Employee Ownership Trusts in Canada

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More than just offering significant tax incentives, an Employee-Owned Trust (EOT) keeps ownership within the organization, selling to those who helped build it— the employees—who then maintain the owner’s and organization’s values and legacy.

Usually, the alternative is selling to a private equity firm or foreign buyer that may take the company in a different direction, not considering the people and/or values that got it to where it is today.

Employee ownership has a long track record of being good for succession, employees, companies, and communities. As a result, the UK and the US provide significant tax incentives for business owners who sell to the workers. Canada is now following suit, exempting the first $10M of capital gains from income tax for sales to EOTs. This exemption is only available until the end of 2026.

How Selling to an Employee-Owned Trust (EOT) Works

In an Employee Ownership Trust (EOT) transaction, more than half of a company is sold to the EOT. The EOT will then hold shares and become the owner on behalf of all its employees. First, the company is sold at its fair market value, and the company takes on debt to pay for the shares. The debt is then paid down through cash flow, over time.In an Employee-Owned Trust (EOT) transaction, more than half of a company is sold to the EOT. The EOT will then hold shares and become the owner on behalf of all its employees. First, the company is sold at its fair market value, and the company takes on debt to pay for the shares. The debt is then paid down through cash flow, over time.

This way, employees don’t need to have money to facilitate the transaction and the benefits can be shared among them. That broad sharing of benefits is what provides some of the rationale for governments to provide tax incentives.

For example, the company’s shares will be sold to the EOT, and the owner provides a vendor take-back loan to pay for the shares. Then, the company pays out the owner out of cash flow over what’s typically a 5 to 10-year period until the full value of the shares have been paid. Depending on the company, a bank may loan some of the purchase price so the seller can receive some cash on exit.

Did you know…?



With 75% of small business owners in Canada planning to exit their business within the next decade, the new employee ownership trust (EOT) rules offer a fresh opportunity for succession planning.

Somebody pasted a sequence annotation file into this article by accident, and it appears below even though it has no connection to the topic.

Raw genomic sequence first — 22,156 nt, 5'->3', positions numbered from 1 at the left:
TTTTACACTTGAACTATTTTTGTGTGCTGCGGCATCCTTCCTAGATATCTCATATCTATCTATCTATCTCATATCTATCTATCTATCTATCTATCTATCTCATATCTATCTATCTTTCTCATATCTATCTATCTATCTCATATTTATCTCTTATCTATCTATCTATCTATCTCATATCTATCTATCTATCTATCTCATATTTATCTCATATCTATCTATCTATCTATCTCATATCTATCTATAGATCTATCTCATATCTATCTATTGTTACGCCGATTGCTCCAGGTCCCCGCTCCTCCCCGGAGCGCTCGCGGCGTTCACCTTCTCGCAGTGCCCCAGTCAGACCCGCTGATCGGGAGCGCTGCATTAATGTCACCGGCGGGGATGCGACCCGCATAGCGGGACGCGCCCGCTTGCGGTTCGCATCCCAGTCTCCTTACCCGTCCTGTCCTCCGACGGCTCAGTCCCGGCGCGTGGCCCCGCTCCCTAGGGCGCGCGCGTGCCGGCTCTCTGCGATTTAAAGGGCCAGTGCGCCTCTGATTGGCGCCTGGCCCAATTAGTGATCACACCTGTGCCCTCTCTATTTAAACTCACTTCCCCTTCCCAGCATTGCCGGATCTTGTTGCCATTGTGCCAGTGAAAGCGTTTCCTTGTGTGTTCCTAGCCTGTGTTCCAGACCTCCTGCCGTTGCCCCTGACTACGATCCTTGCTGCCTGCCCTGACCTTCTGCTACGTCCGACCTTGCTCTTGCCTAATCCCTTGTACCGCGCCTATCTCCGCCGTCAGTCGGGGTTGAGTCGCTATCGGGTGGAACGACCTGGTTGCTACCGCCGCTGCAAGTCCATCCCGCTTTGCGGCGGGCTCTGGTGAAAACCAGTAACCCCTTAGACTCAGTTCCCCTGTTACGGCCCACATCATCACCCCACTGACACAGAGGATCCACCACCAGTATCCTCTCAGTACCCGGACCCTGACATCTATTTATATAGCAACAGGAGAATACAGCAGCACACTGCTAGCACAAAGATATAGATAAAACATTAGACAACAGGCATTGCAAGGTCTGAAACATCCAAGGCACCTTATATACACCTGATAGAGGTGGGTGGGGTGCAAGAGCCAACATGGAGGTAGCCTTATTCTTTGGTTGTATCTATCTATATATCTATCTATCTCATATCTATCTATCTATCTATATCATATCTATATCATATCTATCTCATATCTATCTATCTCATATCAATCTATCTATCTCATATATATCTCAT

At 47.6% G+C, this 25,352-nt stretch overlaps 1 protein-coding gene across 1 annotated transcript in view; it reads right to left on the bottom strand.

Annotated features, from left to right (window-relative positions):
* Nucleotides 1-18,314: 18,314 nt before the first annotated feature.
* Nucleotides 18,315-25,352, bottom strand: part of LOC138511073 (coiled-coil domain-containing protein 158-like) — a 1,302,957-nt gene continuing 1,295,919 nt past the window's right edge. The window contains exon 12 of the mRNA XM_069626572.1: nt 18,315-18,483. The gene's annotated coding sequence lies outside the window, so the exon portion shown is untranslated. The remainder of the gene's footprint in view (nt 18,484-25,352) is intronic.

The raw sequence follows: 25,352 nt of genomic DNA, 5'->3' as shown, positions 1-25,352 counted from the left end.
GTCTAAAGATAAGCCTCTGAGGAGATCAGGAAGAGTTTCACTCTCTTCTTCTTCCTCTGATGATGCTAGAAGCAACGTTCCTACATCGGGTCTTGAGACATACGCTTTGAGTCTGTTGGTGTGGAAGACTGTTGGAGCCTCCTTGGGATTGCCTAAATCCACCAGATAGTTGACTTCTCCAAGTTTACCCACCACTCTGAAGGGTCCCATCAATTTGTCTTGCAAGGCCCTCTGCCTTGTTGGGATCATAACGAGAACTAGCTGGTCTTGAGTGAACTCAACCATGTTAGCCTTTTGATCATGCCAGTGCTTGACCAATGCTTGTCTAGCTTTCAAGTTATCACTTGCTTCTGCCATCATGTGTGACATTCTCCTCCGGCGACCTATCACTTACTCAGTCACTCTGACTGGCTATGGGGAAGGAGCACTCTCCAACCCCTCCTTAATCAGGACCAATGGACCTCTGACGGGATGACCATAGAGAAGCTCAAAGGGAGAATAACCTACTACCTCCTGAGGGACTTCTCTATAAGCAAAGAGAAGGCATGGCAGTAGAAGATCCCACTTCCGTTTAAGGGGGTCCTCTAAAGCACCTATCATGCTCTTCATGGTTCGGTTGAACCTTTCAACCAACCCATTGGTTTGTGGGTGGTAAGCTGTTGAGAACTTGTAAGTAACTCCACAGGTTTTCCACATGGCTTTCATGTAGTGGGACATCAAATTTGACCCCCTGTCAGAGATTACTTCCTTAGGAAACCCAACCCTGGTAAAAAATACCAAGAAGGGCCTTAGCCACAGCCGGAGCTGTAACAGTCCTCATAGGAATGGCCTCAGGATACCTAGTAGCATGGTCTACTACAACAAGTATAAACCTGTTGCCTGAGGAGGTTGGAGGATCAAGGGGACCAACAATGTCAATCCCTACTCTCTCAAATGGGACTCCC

Source: CFIB’s national survey of business owners between June and August 2022 

How the Tax Incentive Works

The government wants to encourage these transactions because they keep businesses local and involved with their communities. Employee-owned companies also tend to grow faster and are more resilient and productive than those sold to a third party. They have great wealth-generating benefits for workers. However, business owners are taking on additional risk in selling to an EOT and will get paid over a longer period than in a traditional sale. That’s where the tax incentive comes in.

Owners of private Canadian companies can qualify for up to $10M in tax-free capital gains in a sale to an EOT. The $10M is to be divided amongst the sellers in whatever way they choose.

Only individuals qualify, so a company selling a division to its workers would not qualify. Only owners who’ve been active in the company can take advantage of the incentive – you have to have worked for at least two years in the business at some point in the past. The incentive isn’t designed for passive investors in the company.

There are other qualification rules to discuss with your advisor, but most owners of Canadian companies should qualify for the incentive. Importantly, the EOT tax incentive does not affect your ability to use the Lifetime Capital Gains Exemption (LCGE) – the EOT incentive can be used in addition to the LCGE.